Augmented reality (AR) may enhance otologic procedures by providing sub-millimetric accuracy and allowing the unification of information in a single screen.
Several issues related to otologic procedures can be addressed through an AR system by providing sub-millimetric precision, supplying a global view of the middle ear cleft, and advantageously unifying the information in a single screen. The AR system is obtained by combining otoendoscopy with temporal bone computer tomography (CT).
Four human temporal bone specimens were explored by high-resolution CT-scan and dynamic otoendoscopy with video recordings. The initialization of the system consisted of a semi-automatic registration between the otoendoscopic video and the 3D CT-scan reconstruction of the middle ear. Endoscope movements were estimated by several computer vision techniques (feature detectors/descriptors and optical flow) and used to warp the CT-scan to keep the correspondence with the otoendoscopic video.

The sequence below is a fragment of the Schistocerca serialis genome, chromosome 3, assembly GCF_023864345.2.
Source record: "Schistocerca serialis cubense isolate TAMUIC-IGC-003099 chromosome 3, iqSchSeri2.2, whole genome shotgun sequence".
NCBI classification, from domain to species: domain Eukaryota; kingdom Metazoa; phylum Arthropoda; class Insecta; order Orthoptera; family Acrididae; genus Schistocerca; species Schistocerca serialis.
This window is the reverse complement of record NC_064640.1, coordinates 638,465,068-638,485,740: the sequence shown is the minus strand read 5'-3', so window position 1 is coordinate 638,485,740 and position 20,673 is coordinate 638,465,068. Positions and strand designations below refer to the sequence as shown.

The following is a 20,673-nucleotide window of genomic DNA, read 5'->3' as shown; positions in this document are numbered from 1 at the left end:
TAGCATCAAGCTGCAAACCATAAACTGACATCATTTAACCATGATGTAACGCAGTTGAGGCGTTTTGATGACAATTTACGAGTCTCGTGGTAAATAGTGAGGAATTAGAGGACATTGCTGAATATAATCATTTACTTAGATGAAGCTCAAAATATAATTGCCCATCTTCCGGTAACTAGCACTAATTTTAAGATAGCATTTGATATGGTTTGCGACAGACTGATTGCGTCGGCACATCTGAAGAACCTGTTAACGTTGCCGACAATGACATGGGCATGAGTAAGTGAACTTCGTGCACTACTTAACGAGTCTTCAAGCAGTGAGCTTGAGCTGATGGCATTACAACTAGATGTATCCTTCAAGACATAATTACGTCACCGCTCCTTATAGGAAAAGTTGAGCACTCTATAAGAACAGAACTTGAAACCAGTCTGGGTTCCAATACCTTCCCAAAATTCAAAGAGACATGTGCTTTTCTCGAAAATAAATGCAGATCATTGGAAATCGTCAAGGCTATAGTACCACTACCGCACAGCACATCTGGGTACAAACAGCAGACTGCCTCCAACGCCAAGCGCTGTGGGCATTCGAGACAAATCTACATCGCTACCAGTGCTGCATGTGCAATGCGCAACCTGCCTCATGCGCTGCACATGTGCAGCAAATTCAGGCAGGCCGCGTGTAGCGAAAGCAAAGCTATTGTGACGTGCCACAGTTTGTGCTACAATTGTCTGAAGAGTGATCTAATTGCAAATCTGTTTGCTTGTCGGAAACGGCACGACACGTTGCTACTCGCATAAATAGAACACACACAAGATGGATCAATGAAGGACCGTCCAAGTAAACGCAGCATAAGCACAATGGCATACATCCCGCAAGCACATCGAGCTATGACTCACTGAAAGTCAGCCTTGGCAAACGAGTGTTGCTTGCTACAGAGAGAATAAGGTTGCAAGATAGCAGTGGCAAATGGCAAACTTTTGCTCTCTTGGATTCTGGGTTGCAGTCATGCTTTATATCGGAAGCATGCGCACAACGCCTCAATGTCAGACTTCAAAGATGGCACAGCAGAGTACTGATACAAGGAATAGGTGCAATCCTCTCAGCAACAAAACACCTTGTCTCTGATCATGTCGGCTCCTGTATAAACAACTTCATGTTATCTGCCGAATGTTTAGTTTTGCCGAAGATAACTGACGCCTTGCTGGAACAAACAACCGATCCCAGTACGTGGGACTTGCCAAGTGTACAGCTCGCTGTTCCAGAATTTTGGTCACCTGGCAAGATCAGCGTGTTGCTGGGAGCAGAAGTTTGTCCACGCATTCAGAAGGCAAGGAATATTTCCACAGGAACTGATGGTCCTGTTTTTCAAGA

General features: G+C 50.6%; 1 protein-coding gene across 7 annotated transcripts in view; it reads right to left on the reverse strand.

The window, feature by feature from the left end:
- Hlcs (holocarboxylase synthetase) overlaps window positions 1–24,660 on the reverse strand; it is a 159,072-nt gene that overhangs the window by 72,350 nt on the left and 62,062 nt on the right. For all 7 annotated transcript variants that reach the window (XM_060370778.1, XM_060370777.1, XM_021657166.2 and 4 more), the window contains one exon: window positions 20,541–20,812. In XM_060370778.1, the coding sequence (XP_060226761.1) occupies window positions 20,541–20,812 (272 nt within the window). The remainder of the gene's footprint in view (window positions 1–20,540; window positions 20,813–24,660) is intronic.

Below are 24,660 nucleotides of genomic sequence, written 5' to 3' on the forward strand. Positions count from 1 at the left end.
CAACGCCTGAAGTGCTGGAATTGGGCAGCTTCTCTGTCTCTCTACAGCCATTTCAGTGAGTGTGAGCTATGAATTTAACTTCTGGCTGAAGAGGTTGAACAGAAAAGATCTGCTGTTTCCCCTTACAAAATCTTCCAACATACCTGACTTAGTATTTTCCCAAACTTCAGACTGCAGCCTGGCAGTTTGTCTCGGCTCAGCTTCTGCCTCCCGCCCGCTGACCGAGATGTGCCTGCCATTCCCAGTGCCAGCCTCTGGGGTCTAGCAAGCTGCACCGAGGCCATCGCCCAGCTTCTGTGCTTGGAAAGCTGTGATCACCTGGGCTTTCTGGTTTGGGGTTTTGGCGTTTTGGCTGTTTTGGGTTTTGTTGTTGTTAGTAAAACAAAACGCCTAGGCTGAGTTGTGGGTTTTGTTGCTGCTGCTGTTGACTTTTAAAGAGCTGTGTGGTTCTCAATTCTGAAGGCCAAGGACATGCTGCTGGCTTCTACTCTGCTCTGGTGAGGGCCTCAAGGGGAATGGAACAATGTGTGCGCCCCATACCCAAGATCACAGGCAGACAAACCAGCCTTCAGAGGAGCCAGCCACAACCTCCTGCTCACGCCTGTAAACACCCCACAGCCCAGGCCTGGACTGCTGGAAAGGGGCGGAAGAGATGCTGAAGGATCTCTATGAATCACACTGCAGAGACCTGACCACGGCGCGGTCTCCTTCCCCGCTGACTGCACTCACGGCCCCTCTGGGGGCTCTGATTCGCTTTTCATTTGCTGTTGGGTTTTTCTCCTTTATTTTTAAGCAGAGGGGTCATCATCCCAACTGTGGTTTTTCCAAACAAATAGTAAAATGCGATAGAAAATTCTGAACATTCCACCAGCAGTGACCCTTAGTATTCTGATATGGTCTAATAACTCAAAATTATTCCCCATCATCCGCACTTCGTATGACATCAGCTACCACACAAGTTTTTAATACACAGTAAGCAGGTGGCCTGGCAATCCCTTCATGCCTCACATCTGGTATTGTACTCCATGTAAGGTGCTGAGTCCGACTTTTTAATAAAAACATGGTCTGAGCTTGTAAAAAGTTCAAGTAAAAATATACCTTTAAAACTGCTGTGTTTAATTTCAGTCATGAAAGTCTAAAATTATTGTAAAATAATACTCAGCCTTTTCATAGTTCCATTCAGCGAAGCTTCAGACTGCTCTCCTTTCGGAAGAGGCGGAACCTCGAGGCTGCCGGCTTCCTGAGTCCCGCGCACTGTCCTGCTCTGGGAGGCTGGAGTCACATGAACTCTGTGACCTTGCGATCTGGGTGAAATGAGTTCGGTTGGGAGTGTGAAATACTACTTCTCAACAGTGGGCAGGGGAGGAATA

The system maintained synchronization between the CT-scan image and the otoendoscopic video in all experiments during slow and rapid (5–10 mm/s) endoscope movements. Among tested algorithms, two feature-based methods, scale-invariant feature transform (SIFT); and speeded up robust features (SURF), provided sub-millimeter mean tracking errors (0.38 ± 0.53 mm and 0.20 ± 0.16 mm, respectively) and an adequate image refresh rate (11 and 17 frames per second, respectively) after 2 minutes of procedure with continuous endoscope movements.
A precise augmented reality combining video and 3D CT-scan data can be applied to otoendoscopy without the use of conventional neuronavigation tracking thanks to computer vision algorithms.